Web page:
What also makes the history of POW Camp 132 interesting is that, along with another POW Camp in Lethbridge, the Medicine Hat facility was one of the largest camps in North America during World War II and held over 12,000 German prisoners. It's also an event that brought the Second World War into Alberta's own backyard. For more details I encourage you to explore my photo essay about POW Camp 132, and also check out the book Behind Canadian Barbed Wire by David Carter. In the meantime, to provide more context for my previous post, I've compiled a small collection of archival images featuring POW Camp 132 that I think are quite compelling.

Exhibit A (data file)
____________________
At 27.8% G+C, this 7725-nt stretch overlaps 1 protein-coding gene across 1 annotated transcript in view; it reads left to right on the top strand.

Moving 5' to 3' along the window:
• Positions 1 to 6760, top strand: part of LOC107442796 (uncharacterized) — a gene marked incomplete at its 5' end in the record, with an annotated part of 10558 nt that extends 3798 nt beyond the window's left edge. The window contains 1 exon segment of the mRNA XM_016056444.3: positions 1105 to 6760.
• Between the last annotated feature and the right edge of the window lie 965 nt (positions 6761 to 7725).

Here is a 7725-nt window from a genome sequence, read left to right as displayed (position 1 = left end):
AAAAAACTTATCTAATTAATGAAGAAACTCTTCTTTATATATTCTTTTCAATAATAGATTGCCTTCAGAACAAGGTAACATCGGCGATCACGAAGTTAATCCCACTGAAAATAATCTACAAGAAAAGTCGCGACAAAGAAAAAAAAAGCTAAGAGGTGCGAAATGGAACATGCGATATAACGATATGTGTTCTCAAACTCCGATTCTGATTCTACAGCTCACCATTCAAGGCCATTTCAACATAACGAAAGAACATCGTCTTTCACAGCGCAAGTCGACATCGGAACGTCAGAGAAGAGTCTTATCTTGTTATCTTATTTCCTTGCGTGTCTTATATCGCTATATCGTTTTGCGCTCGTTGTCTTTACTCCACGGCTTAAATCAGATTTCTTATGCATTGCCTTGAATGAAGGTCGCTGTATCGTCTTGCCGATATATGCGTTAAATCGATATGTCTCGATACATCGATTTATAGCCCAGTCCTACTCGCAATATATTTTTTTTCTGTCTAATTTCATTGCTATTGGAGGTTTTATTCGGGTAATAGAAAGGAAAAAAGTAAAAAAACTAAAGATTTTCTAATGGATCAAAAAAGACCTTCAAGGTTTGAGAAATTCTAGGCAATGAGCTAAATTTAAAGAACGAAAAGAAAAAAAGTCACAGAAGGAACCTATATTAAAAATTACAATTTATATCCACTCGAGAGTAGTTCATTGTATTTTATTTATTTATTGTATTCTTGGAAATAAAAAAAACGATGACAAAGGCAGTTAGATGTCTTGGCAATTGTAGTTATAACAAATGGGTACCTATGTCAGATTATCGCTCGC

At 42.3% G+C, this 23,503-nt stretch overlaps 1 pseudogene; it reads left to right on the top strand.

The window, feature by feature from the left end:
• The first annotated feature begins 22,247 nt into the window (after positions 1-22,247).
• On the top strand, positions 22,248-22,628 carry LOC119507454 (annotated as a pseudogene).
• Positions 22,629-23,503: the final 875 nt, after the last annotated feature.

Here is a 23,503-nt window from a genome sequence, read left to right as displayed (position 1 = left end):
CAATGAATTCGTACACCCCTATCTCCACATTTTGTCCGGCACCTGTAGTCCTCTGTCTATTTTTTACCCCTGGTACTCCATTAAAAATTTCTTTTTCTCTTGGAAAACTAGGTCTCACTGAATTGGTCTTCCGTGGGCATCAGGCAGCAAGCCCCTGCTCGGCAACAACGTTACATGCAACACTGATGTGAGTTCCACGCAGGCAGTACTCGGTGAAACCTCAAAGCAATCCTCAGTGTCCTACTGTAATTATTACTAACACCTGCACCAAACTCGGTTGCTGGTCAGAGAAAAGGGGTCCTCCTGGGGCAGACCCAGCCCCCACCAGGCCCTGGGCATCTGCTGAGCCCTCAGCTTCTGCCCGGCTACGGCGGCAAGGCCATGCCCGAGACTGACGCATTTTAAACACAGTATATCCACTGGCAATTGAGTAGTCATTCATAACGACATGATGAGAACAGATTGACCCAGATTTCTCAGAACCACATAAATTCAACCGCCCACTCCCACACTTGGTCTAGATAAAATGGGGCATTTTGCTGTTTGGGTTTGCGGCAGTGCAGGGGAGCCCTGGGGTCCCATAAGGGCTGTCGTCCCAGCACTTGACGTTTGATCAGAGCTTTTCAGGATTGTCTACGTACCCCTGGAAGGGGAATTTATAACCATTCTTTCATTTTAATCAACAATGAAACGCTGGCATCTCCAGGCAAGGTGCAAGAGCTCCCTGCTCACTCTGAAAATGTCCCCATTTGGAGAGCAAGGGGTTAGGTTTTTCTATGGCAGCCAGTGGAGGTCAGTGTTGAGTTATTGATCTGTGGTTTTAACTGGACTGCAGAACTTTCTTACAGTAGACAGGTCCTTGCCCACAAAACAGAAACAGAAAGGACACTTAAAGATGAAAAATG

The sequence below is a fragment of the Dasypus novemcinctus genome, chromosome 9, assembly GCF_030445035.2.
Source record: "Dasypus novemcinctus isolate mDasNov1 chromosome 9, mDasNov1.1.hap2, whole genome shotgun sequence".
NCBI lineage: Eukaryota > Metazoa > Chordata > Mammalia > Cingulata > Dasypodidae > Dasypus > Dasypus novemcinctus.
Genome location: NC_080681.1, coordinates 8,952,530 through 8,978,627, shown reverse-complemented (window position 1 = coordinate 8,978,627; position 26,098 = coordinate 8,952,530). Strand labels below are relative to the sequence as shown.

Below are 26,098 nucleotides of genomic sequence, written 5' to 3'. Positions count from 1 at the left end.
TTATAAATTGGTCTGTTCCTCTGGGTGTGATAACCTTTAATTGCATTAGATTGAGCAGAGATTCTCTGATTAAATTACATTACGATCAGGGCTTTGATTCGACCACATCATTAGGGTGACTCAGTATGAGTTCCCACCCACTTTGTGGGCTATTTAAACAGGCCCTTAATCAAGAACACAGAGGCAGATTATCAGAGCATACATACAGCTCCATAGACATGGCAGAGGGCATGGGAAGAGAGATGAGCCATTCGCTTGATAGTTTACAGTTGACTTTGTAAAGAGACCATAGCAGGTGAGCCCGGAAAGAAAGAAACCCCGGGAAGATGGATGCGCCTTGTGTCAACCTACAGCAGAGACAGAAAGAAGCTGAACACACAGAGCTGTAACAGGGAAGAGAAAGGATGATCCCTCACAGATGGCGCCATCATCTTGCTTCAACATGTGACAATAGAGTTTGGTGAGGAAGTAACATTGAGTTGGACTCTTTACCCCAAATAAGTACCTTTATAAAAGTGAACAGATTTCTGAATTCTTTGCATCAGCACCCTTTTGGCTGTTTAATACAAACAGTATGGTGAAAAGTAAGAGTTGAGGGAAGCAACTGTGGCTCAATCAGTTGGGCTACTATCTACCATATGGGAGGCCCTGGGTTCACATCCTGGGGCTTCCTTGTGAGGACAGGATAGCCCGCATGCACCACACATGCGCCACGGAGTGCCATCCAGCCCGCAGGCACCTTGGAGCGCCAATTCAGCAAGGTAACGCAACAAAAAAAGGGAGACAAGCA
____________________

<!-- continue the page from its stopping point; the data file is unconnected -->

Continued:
|Border fences of POW Camp 132.|
|Construction of the drill hall.|
|German POWs at Camp 132.|
|Inside the dining hall of POW Camp 132.|
|Doctors and nurses at POW Camp 132.|
|Men in the guard tower.|
|German POWs at Camp 132 in Medicine Hat, Alberta.|